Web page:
Catholic priests express serious concern


Catholic priests expressed serious concern about the imminent arrest and alleged state repression against Fr. Jeewantha Peiris and other protestors of the Occupy Galle Face movement and demanded the Government to stop its witch-hunt against those who actively participated in the ‘Aragalaya.’

In a statement yesterday (31), Catholic priests said, “We demand the Government to stop the repression of those involved and supporting the Aragalaya and focus on listening to grievances and aspirations of people and take action to address both immediate and long-term problems. We are happy to see the support extended by ordinary people against the state repression. We will do our best to support Aragalaya and protect those involved, and we appeal to our fellow citizens, as well as foreign governments and international organisations to do the same.”

“On 25 July, media reported that the Colombo Magistrate Court had issued a travel ban on Fr. Jeewantha Peiris and several others involved in the protests and on 27 July, a church was visited by Police, who had told the priest resident there that they had received orders from Colombo to arrest Fr. Jeewantha.

The Government had ordered a military raid in the early hours of 22 July, despite an announcement by protesters at Galle Face that they would hand over the small section of the Presidential Secretariat which they were using to run a library for the public benefit. Unarmed protesters were brutally attacked, tents and other properties destroyed and stolen. Protesters, including those injured, were not allowed to leave the site for several hours. Ambulances, journalists, lawyers, religious leaders were not allowed to reach the Galle Face. Lawyers, journalists and those video recording and photographing were also beaten, tortured and arrested. Several protest sites outside Colombo have also been attacked and other protest sites have been pressured to withdraw by the Police.”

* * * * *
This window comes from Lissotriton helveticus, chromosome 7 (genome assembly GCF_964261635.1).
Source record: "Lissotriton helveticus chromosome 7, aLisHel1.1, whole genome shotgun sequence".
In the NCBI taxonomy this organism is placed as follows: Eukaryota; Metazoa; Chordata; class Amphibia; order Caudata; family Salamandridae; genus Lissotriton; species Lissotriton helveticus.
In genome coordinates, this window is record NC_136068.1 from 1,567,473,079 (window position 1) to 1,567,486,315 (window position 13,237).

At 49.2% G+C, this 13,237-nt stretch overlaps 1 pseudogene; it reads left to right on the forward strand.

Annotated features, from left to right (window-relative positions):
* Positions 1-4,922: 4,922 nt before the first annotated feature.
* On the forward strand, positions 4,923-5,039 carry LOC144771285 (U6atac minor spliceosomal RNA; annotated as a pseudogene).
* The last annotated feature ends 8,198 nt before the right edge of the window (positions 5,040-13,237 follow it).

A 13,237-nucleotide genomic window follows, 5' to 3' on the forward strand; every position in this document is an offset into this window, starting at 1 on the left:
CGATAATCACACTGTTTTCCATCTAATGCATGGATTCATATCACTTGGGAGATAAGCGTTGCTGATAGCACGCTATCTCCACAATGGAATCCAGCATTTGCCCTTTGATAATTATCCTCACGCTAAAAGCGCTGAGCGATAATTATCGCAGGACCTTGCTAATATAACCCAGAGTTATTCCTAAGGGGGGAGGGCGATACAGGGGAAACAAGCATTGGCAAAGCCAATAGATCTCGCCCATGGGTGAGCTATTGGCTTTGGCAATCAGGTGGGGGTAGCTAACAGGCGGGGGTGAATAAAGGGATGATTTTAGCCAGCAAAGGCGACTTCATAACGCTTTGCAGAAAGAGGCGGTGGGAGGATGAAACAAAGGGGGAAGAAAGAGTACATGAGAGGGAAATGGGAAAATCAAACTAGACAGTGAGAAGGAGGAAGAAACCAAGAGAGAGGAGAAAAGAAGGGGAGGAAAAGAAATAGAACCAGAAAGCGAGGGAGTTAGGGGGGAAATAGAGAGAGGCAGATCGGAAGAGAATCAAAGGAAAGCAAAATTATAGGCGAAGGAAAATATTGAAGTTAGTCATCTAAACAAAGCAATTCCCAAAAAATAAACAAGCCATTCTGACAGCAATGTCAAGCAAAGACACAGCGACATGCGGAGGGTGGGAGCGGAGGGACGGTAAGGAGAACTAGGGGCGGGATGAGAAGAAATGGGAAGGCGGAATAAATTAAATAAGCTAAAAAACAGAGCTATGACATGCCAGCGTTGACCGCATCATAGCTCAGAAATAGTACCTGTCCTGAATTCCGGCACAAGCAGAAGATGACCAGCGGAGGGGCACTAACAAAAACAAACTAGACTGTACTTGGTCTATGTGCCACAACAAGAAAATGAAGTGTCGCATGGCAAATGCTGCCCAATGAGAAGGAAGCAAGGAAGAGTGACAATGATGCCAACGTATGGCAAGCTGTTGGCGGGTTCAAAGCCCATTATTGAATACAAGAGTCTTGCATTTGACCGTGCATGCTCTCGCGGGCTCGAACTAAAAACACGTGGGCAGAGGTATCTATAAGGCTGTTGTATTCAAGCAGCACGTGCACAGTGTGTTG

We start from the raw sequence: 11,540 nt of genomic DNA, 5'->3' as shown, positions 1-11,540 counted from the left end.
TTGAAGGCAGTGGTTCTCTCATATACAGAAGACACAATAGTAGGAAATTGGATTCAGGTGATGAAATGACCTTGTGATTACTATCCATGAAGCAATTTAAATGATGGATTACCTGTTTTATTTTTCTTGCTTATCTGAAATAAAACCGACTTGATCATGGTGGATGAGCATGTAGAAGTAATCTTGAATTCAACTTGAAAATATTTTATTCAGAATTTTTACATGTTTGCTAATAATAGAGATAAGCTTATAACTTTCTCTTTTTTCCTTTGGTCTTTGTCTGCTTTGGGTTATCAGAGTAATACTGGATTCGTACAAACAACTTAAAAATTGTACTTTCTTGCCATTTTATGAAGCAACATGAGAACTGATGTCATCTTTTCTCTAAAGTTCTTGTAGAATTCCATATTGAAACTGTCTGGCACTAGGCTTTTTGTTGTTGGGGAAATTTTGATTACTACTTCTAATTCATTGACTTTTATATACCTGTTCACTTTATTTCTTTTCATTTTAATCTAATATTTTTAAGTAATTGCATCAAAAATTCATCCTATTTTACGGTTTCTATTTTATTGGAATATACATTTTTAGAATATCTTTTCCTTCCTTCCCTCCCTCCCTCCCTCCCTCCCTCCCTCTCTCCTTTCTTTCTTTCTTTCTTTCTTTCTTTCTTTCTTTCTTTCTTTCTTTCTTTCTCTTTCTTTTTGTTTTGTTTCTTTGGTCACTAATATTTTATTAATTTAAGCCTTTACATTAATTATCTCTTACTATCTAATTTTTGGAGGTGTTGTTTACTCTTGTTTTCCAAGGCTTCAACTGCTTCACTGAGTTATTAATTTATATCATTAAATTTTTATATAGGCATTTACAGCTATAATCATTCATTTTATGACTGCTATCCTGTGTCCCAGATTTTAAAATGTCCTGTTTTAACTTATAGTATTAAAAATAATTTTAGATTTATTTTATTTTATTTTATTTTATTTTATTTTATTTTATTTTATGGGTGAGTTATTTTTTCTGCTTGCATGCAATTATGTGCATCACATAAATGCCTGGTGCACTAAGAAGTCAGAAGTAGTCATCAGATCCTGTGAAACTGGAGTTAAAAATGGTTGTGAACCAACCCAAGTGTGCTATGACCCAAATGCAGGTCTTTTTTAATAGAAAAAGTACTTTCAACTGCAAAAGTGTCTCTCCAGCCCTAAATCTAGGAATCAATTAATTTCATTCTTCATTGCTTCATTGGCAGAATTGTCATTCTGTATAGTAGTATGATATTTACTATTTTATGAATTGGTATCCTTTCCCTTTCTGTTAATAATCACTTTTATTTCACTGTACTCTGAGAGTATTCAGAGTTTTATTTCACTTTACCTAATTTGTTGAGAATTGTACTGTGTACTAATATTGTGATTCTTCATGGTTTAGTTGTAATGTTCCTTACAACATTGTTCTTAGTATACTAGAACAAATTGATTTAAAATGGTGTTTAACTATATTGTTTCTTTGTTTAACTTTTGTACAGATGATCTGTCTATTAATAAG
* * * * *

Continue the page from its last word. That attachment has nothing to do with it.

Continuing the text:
On 26 July, a person involved in protests at Galle Face was arrested from a flight that was about to leave from the Bandaranaike International Airport, after he had legally cleared immigration. Uniformed Police Officers arrived on the scene and reasons for arrest were only given after vocal protests by fellow passengers, they stressed.

On 27 July, the day a church was visited by Police looking for Fr. Jeewantha, was a day of repression. Veranga Pushpika, an active protester at Galle Face, a former student activist and journalist, was abducted from a bus in broad daylight by men in civils. Police had later acknowledged his arrest, but not given clear indication of his whereabouts to lawyers and the Human Rights Commission for several hours. Four protesters who had handed over to the Police large amounts of money found at the President’s House on 9 July were also arrested.

Police had tried to obstruct lawyers from meeting these arrested persons. Persons in civil claiming to be Policemen had visited the office of ‘Xposure News,’ demanding the security guard to identify persons in photos and to see CCTV footage and monitored the entrance for around one hour. Xposure News had provided extensive coverage of the raid on the Galle Face protest site and violence in nearby places and one of their journalists was amongst the journalists attacked in the early hours of 22 July. A complaint had been made by the Young Journalists’ Association to the Human Rights Commission about the imminent arrest of investigative journalist and human rights defender Tharindu Uduwaragedara, who was summoned for questioning by the Criminal Investigation Department a few weeks back.